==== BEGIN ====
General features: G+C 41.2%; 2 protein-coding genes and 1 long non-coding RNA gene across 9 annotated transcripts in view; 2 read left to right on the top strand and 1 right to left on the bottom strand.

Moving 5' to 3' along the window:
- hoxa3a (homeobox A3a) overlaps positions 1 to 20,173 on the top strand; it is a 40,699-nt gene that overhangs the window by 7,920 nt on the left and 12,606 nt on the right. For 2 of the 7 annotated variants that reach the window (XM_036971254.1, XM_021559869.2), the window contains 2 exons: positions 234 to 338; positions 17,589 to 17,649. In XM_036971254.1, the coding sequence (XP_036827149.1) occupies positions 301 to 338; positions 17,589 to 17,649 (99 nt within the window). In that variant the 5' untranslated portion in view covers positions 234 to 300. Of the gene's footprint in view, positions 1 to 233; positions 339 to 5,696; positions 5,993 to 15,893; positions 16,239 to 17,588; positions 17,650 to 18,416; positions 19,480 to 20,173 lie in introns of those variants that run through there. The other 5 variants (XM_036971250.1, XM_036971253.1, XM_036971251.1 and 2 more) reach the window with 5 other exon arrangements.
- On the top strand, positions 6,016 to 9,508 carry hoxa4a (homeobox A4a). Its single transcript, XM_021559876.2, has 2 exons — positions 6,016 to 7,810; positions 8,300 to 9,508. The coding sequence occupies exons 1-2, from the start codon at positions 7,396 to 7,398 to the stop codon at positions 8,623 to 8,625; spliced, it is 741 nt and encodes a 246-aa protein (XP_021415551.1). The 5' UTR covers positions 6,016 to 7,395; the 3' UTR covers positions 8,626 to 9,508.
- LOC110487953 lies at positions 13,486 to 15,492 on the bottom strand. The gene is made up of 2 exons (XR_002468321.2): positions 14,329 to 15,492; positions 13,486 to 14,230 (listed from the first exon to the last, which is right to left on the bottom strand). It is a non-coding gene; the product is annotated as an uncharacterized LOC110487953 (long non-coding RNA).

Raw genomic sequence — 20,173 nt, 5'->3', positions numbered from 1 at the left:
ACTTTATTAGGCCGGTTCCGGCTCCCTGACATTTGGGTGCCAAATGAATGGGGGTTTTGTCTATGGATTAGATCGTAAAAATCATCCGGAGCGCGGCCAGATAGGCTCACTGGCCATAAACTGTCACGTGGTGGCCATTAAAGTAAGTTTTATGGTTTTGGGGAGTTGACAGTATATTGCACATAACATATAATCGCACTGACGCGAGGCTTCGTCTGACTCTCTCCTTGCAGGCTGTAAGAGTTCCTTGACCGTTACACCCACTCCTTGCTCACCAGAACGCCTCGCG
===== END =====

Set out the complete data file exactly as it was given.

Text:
General features: G+C 41.2%; 2 protein-coding genes and 1 long non-coding RNA gene across 9 annotated transcripts in view; 2 read left to right on the top strand and 1 right to left on the bottom strand.

Moving 5' to 3' along the window:
- hoxa3a (homeobox A3a) overlaps positions 1 to 20,173 on the top strand; it is a 40,699-nt gene that overhangs the window by 7,920 nt on the left and 12,606 nt on the right. For 2 of the 7 annotated variants that reach the window (XM_036971254.1, XM_021559869.2), the window contains 2 exons: positions 234 to 338; positions 17,589 to 17,649. In XM_036971254.1, the coding sequence (XP_036827149.1) occupies positions 301 to 338; positions 17,589 to 17,649 (99 nt within the window). In that variant the 5' untranslated portion in view covers positions 234 to 300. Of the gene's footprint in view, positions 1 to 233; positions 339 to 5,696; positions 5,993 to 15,893; positions 16,239 to 17,588; positions 17,650 to 18,416; positions 19,480 to 20,173 lie in introns of those variants that run through there. The other 5 variants (XM_036971250.1, XM_036971253.1, XM_036971251.1 and 2 more) reach the window with 5 other exon arrangements.
- On the top strand, positions 6,016 to 9,508 carry hoxa4a (homeobox A4a). Its single transcript, XM_021559876.2, has 2 exons — positions 6,016 to 7,810; positions 8,300 to 9,508. The coding sequence occupies exons 1-2, from the start codon at positions 7,396 to 7,398 to the stop codon at positions 8,623 to 8,625; spliced, it is 741 nt and encodes a 246-aa protein (XP_021415551.1). The 5' UTR covers positions 6,016 to 7,395; the 3' UTR covers positions 8,626 to 9,508.
- LOC110487953 lies at positions 13,486 to 15,492 on the bottom strand. The gene is made up of 2 exons (XR_002468321.2): positions 14,329 to 15,492; positions 13,486 to 14,230 (listed from the first exon to the last, which is right to left on the bottom strand). It is a non-coding gene; the product is annotated as an uncharacterized LOC110487953 (long non-coding RNA).

Raw genomic sequence — 20,173 nt, 5'->3', positions numbered from 1 at the left:
ACTTTATTAGGCCGGTTCCGGCTCCCTGACATTTGGGTGCCAAATGAATGGGGGTTTTGTCTATGGATTAGATCGTAAAAATCATCCGGAGCGCGGCCAGATAGGCTCACTGGCCATAAACTGTCACGTGGTGGCCATTAAAGTAAGTTTTATGGTTTTGGGGAGTTGACAGTATATTGCACATAACATATAATCGCACTGACGCGAGGCTTCGTCTGACTCTCTCCTTGCAGGCTGTAAGAGTTCCTTGACCGTTACACCCACTCCTTGCTCACCAGAACGCCTCGCG